All the while, violence is escalating among us. Our society has become tolerant of violence and sometimes even seems to have an appetite for violence when it is taken out on an enemy. We Christians will acknowledge that Jesus teaches us to love our enemies (cf. Matt 5:44) but… we’ll find someway to dismiss what Jesus has said because our need for avenging evil is greater than our desire to extend the grace of God by showing love and mercy. Now the violence is turning inward, seen in the outbreaking of more violent protests and violent rhetoric aimed at cutting each other down. How does it all end?

As a committed Christian, one who believes in Jesus and seeks to follow him, I crisis begins to dissipate as we again learn to peer into the mystery of Jesus dying on the cross. This is why I love that my church shares in the body and blood of Jesus every Sunday as we gather together by partaking of the bread and wine. This is not just some empty ritual we do to check off a box that says we’ve now obey Jesus. No! This ritual, this act of worship, has much meaning. For as we partake of the bread and wine, we remember the words Jesus spoke as he broke the bread and took the cup saying, “This is my body broken for you… This is my blood poured out for the forgiveness of sins…” And so when we share together in the body and blood of Jesus, we “proclaim the Lord’s death until he comes” (1 Cor 11:26).

What are we doing when we gather together to peer into the mystery of the cross by sharing in the Eucharist? We see our sin and realize how terrible and horrific it is. We recognize how much we have hurt ourselves and others, and in doing so, hurt God who is the Creator of us all. But we are not burden with this weight of sin that we cannot bear. For as we share in the body and blood of Jesus, we also see our forgiveness. We see that “God has shed his grace on thee” and we see that God loves us more than we can even begin to fathom. As we see the grace of God for us in the mystery of Jesus dying on the cross, we learn to extend that grace to others. It’s not always easy to do but just as God has loved us and forgiven us, so we understand and desire to love others and forgive them of their wrongs too. No longer do we wish them ill, do we seek to avenge their wrong with violence of any kind, for the love of God compels us to love one another… to love our neighbors and even our enemies.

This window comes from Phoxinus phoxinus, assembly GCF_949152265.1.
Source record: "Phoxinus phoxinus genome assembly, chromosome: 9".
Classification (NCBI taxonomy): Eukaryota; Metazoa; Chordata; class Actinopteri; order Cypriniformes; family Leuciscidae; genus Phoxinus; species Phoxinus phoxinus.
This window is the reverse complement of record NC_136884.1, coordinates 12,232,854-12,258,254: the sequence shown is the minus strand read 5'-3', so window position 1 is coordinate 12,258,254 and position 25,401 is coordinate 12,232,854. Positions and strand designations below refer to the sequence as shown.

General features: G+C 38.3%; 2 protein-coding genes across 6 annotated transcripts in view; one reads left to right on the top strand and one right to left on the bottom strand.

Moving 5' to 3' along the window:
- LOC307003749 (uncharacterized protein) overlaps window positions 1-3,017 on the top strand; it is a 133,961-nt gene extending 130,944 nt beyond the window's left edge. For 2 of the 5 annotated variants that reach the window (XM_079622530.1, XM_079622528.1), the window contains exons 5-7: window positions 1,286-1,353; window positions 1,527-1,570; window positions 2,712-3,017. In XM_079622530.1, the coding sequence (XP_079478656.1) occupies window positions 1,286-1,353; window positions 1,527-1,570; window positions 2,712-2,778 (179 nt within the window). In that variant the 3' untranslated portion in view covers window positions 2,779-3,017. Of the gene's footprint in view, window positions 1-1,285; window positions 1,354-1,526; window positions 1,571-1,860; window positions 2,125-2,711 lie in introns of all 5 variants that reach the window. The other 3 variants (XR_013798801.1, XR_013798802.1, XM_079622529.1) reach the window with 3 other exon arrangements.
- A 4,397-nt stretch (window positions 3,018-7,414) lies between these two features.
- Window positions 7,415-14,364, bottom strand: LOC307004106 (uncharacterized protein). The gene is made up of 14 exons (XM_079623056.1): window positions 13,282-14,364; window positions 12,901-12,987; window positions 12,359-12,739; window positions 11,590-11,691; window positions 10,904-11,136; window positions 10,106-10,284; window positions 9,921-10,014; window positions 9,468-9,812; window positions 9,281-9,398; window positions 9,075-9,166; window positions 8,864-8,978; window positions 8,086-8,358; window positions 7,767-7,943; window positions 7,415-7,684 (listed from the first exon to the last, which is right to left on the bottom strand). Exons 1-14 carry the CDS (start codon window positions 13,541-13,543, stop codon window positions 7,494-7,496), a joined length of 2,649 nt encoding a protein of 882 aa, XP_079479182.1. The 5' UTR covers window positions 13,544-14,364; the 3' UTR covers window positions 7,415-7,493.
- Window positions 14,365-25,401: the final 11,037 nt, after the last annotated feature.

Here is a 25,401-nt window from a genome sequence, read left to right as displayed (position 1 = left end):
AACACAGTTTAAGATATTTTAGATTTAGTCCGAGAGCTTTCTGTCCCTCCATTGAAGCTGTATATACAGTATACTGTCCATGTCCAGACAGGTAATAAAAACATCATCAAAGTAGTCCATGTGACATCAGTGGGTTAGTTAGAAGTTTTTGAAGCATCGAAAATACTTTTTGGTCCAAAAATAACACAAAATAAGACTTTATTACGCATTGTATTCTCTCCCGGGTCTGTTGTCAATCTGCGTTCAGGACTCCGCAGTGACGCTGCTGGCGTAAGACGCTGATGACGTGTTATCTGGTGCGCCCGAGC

And that, my friends, is how the crisis of perpetual violence is broken and the future of God’s kingdom breaks into our present day!

And Who Is My Neighbor?

Most people have heard the story Jesus told in Luke 10 commonly referred to as The Parable of The Good Samaritan. You can read the story here if you would like to reacquaint yourself with the story, which I would highly recommend. Why? Because despite the casual familiarity society has with this story, which has undoubtedly served as the inspiration for the names of numerous “Good Samaritan” hospitals and other “Samaritan” charities, this story really isn’t about a Samaritan.

Yes, you read that correctly! The Parable of the Good Samaritan really isn’t about the Samaritan whom, by the way, is never described as good (or bad) in the actual text. So while we may derive a side point about the virtuous character of the Samaritan, it’s not the main point of the story.